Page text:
To put this into terms that only a sliver of my audience will understand, I see such conjoined coinages as a little like the "x+y" action trivia. Relatively easy to generate, usually effective, often inspired, but occasionally lazy and not always the most rewarding. That's why the "sestalogy" revolution from my last post pleases me so. It's a word the language needs, made using sound lingustic principles rather than straight conjunction. But I'm not above a good conjoined word when it's called for. And there is a bit of a metaphysical question here, as the entire etymology of the English language could be seen as a process of conjoining word bases, according to "sound lingusitic principles." My favorite example of this, (which I thought I coined while I was studying etymology 19 (!!) years ago, but apparently it already existed) is "cyanuria." It's a condition that I have not heard of outside the film The Madness of King George, but even if it didn't exist, it would be obvious from the word's bases that the patient's wee is blue. So perhaps nearly all English words, and by extension, all neologisms, are conjunctions of a sort. I'll have to think on that.
But I stray from the point. The point is that several new words have come my way yesterday and today (I think I have coined them, although I wouldn't be surprised if someone else had, by coincidence, done so before me), and I thought I'd share, because if I don't share, there's no possibility that my lingusitic minions will rise up and take over the world. Okay, there's no chance of that happening even if I do share, but I'm sharing anyway, dammit.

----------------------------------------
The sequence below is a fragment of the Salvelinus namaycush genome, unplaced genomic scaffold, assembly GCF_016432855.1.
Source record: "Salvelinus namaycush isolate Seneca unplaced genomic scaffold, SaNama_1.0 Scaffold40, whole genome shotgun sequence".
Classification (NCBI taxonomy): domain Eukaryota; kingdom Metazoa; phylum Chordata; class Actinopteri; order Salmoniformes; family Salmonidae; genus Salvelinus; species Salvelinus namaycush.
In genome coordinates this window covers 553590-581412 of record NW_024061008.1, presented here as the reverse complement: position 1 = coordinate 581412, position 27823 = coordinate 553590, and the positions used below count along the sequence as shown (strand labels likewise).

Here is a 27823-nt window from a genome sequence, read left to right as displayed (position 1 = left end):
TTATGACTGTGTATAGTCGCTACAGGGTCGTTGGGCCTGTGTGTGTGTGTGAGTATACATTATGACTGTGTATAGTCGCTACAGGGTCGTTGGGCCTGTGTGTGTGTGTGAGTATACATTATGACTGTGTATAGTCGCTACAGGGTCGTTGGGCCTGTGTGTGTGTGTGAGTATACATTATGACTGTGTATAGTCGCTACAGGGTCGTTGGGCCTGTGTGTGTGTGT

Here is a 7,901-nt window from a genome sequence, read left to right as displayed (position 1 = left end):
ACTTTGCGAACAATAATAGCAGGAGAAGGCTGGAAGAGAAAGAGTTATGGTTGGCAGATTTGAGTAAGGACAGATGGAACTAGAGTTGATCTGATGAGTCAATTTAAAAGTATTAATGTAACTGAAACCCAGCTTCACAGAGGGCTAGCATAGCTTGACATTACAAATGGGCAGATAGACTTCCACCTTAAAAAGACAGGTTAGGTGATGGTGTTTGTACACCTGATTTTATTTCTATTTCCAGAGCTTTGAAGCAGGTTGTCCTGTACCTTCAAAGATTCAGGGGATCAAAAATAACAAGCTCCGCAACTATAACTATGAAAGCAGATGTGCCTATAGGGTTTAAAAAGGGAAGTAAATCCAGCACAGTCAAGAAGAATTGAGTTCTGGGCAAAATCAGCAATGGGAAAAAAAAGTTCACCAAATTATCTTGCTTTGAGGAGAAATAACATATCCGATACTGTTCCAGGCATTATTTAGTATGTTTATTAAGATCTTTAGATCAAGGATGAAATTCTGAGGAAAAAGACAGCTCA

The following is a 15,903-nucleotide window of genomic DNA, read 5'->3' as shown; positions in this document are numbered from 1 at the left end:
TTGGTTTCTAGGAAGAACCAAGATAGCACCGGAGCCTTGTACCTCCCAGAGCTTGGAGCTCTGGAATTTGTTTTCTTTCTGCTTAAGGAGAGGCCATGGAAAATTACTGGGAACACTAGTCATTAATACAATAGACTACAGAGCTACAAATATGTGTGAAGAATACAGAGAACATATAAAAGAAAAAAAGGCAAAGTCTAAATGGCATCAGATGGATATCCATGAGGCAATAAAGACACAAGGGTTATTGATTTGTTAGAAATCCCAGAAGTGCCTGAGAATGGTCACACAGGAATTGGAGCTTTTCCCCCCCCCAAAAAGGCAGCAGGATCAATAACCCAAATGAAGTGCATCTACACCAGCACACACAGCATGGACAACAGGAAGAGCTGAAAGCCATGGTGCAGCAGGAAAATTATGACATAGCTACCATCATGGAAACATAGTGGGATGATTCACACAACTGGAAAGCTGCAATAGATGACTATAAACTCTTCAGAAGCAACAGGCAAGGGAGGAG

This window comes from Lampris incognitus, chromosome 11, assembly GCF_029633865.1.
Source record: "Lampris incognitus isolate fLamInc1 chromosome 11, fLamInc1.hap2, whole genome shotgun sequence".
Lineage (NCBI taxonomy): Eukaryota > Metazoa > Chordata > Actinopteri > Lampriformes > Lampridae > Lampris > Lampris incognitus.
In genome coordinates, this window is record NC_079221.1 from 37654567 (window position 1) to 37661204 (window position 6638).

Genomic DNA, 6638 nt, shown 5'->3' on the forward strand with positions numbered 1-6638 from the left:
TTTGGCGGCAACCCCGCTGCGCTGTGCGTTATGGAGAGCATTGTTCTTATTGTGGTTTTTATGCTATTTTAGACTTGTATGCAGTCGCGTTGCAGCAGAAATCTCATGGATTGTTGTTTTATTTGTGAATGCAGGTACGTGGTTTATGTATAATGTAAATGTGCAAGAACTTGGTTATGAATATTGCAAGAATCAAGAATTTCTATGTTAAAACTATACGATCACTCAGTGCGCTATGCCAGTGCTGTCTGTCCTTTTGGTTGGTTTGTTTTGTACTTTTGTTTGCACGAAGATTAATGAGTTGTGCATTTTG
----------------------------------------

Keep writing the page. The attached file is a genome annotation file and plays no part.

Rumpbot: n. A robot that likes rear ends. Not necessarily in a dirty way, but the dirty way is not precluded. Could also be used to describe a cybernetic proctologist.
Frentic: adj. Having a large number of disparate things to do in a very short time, in a way that makes one want to wave one's hands over one's head muppet-style. (A conjunction, of sorts, of frantic and frenetic). Has nothing to do with the band Frente.
Typologism: n. A new word created by dint of typographical error. (Like frentic, supra, which was almost certainly a colleague's typo that I ran with). As I understand it, the origin of the entire 1337 pseudo-language is a series of phoneticisms and typologisms. My favorite thing about 1337 is that in certain circles, it has become a spoken language despite its origins at the keyboard. (See "woot," above, which has entered the lexicon even to the extent that Merriam-Webster recognizes it.) D00d, that r0xx0r.